USCIS Announces New Policy to Give Work Authorization to U Visa Applicants, Given to Victims of Domestic Violence and Crime
US Citizenship and Immigration Services has announced a new policy to provide work authorization to some U visa applicants, allowing them to gain stability as they wait for their applications to be processed. Maitri, a free, conﬁdential, nonproﬁt organization based in the San Francisco Bay Area that helps Indian Americans and South Asians facing domestic violence, emotional abuse, cultural alienation, or family conﬂict, also assists with screening tools for U visas. (Facebook photo/maitribayarea)
By SUNITA SOHRABJI/India-West Staff Reporter
US Citizenship and Immigration Services announced June 14 a new policy to provide work authorization to some U visa applicants, allowing them to gain stability as they wait for their applications to be processed.
The agency announced that it is updating the USCIS Policy Manual by introducing a new employment authorization process for U visa petitioners with “pending bona fide petitions who meet certain discretionary standards.”
The U visa is given to victims of violent crime, survivors of domestic violence, and human trafficking victims. Petitioners who receive U visas must cooperate with law enforcement officials to prosecute perpetrators of violent crime, domestic abusers, and human traffickers, among others.
USCIS clarified the criteria necessary for a “bona fide petition,” noting that the victim must properly file an I-198 application, and provide a personal statement on the nature of the abuse.
The American Immigration Council further defined U visa eligibility. Victims must be able to demonstrate that they have suffered “substantial physical or mental abuse” as a result of rape, torture, trafficking, incest, domestic violence, sexual assault, abusive sexual contact, prostitution, sexual exploitation, female genital mutilation, being held hostage, peonage, involuntary servitude, slave trade, kidnapping, abduction, unlawful criminal restraint, false imprisonment, blackmail, extortion, manslaughter, murder, felonious assault, witness tampering, obstruction of justice, perjury, or attempt, conspiracy, or solicitation to commit any of these crimes.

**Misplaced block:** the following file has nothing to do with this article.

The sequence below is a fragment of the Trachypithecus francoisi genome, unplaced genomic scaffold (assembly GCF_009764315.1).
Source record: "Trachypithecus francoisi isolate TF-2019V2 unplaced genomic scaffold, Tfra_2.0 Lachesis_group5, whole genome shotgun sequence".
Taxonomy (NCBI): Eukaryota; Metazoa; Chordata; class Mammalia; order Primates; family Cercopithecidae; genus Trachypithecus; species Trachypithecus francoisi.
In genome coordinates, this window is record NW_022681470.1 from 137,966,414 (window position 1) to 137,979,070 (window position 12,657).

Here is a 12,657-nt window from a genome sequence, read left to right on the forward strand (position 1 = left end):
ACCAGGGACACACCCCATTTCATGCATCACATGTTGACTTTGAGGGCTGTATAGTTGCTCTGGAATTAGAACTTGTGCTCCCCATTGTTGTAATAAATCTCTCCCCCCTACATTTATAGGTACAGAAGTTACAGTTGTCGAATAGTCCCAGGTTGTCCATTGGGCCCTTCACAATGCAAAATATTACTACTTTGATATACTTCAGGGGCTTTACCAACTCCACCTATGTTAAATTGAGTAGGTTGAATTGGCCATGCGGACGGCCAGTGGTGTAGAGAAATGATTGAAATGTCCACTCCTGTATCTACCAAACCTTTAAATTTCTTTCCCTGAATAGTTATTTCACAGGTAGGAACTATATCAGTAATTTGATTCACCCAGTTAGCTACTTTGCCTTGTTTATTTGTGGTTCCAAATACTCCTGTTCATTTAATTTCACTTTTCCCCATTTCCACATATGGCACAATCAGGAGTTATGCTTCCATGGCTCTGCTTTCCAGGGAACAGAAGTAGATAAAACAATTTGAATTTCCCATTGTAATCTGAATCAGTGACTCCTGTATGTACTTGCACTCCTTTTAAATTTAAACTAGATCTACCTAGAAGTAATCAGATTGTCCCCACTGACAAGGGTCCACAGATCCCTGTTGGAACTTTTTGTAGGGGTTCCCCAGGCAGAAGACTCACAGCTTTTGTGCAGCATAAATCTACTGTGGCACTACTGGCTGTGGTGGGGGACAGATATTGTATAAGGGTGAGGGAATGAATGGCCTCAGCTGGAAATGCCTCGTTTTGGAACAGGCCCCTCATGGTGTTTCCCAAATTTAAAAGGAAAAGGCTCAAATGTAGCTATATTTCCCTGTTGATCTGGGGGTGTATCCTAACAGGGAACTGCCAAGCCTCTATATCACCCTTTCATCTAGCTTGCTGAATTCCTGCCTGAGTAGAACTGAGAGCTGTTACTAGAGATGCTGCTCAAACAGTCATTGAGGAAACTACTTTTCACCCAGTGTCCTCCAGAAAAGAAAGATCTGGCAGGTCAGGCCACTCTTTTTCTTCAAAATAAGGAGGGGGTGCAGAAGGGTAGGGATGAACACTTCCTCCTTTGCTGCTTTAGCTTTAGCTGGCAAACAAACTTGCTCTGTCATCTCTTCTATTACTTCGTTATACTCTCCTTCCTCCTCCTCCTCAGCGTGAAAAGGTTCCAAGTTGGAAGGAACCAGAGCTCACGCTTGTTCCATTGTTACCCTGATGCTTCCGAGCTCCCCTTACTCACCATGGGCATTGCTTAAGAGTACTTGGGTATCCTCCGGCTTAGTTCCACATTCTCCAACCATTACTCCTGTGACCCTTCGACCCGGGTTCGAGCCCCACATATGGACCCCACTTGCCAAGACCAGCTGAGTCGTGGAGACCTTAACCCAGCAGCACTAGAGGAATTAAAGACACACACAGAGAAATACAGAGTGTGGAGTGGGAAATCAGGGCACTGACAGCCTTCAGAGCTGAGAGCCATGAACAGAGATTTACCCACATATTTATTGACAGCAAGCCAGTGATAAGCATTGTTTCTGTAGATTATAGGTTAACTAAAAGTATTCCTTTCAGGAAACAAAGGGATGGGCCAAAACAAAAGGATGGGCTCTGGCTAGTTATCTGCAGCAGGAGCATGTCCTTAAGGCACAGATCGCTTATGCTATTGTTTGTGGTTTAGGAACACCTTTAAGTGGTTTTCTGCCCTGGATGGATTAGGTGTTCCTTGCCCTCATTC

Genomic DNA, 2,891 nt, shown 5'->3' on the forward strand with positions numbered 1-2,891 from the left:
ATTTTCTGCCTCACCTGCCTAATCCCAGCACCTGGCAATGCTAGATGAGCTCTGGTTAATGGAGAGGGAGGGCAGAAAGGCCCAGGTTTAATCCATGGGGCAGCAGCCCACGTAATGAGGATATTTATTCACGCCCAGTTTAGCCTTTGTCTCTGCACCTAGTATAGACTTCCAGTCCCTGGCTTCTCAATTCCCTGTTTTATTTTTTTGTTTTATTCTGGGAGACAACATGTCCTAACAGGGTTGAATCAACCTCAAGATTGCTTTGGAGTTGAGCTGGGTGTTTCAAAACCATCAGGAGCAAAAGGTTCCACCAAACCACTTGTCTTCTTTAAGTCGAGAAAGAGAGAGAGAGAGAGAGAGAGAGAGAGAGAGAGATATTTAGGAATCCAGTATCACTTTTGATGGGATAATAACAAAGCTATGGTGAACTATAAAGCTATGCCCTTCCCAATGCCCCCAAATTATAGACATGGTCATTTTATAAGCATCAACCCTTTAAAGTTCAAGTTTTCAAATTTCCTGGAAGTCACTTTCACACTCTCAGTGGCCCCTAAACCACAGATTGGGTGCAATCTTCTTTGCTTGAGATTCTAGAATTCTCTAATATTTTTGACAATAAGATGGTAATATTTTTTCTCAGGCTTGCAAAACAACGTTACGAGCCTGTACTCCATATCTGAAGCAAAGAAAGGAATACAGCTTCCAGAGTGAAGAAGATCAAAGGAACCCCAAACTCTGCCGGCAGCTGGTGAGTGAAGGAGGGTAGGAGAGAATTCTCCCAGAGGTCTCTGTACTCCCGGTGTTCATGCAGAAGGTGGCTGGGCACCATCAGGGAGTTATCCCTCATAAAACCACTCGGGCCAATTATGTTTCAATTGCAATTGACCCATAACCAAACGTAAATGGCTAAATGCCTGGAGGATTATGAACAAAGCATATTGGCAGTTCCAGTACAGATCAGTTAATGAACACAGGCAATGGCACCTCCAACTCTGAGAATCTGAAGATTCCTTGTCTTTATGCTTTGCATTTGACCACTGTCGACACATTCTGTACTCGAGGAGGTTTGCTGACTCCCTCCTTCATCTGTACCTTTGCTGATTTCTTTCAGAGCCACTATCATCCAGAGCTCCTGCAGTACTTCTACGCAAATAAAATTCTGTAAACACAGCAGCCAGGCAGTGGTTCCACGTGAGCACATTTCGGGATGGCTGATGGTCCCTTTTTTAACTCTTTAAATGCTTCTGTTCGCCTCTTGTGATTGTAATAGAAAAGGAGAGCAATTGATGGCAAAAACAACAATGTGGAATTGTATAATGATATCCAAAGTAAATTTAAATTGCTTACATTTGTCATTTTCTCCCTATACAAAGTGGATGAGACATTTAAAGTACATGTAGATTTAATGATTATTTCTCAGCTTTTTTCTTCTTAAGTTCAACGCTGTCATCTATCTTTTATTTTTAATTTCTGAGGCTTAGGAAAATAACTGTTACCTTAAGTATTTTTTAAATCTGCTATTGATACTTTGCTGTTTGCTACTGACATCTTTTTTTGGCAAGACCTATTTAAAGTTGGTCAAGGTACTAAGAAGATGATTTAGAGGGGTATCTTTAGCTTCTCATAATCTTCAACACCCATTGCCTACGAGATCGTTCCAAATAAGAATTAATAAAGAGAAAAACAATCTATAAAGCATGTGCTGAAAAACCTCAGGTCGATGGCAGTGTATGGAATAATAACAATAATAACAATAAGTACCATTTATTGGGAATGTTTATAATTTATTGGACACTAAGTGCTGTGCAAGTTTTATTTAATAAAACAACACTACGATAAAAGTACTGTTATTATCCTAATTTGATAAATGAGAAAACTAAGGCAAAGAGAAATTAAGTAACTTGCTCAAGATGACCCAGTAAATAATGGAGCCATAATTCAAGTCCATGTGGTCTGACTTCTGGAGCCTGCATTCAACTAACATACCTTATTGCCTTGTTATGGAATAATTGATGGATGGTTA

Currently, only 10,000 U visas are given out each year; USCIS has a backlog of 270,000 applications. During the Trump administration, U visa petitioners were often deported by Immigration and Customs Enforcement, even as they waited for their applications to be approved.
“This new process will allow eligible petitioners access to more timely employment authorization, which will provide these victims of crime more stability as they rebuild their lives, and will better equip them to cooperate with and assist law enforcement in investigating and prosecuting crime,” said USCIS in a statement.
Currently, U visa petitioners are waiting at least five years before receiving a decision permitting them access to an employment authorization document. “During this wait time, they face vulnerabilities, such as financial instability and fear of deportation. Through this policy update, victims will receive, without extensive delay or lengthy wait times, the stability they need while they work with law enforcement. This increase in victim cooperation will further fortify law enforcement’s ability to protect and secure communities throughout the United States,” noted USCIS.
Aaron Reichlin-Melnick, policy counsel at the American Immigration Council, tweeted June 14: “The current U visa process is so broken that an applicant has to wait from 4-6 years just to have USCIS determine if their application is bona fide, then wait another 15 years for a visa. Today’s policy change eliminates that first delay. Only Congress can fix the second.”
Reichlin-Melnick noted that USCIS is currently processing applications for U Visas that were filed on June 30, 2016: “Nearly five years delay from the time the application was filed until the point that an applicant can get any benefit.”
“The new policy change will fix this absurd outcome,” he tweeted, adding that the challenge was how to fix the backlogs.
USCIS Acting Director Tracy Renaud said in a statement: “It is unfortunate for anyone to have suffered or witnessed criminal activity, but even more so when they are not familiar with the country and lacking necessary support in their quest for justice.”
“This bona fide determination process will allow U visa petitioners to work and remain safely in the United States while they provide valuable support to law enforcement to detect, investigate or prosecute the serious crimes they have survived or witnessed.”
In related news, Maitri, a free, conﬁdential, nonproﬁt organization based in the San Francisco Bay Area that helps Indian American and South Asian families facing domestic violence, emotional abuse, cultural alienation, or family conﬂict, also assists with screening tools for U visas.
The nonprofit recently held its first virtual gala, which featured a lineup of star power, a cocktail kickoff, and energetic bidding at a silent auction.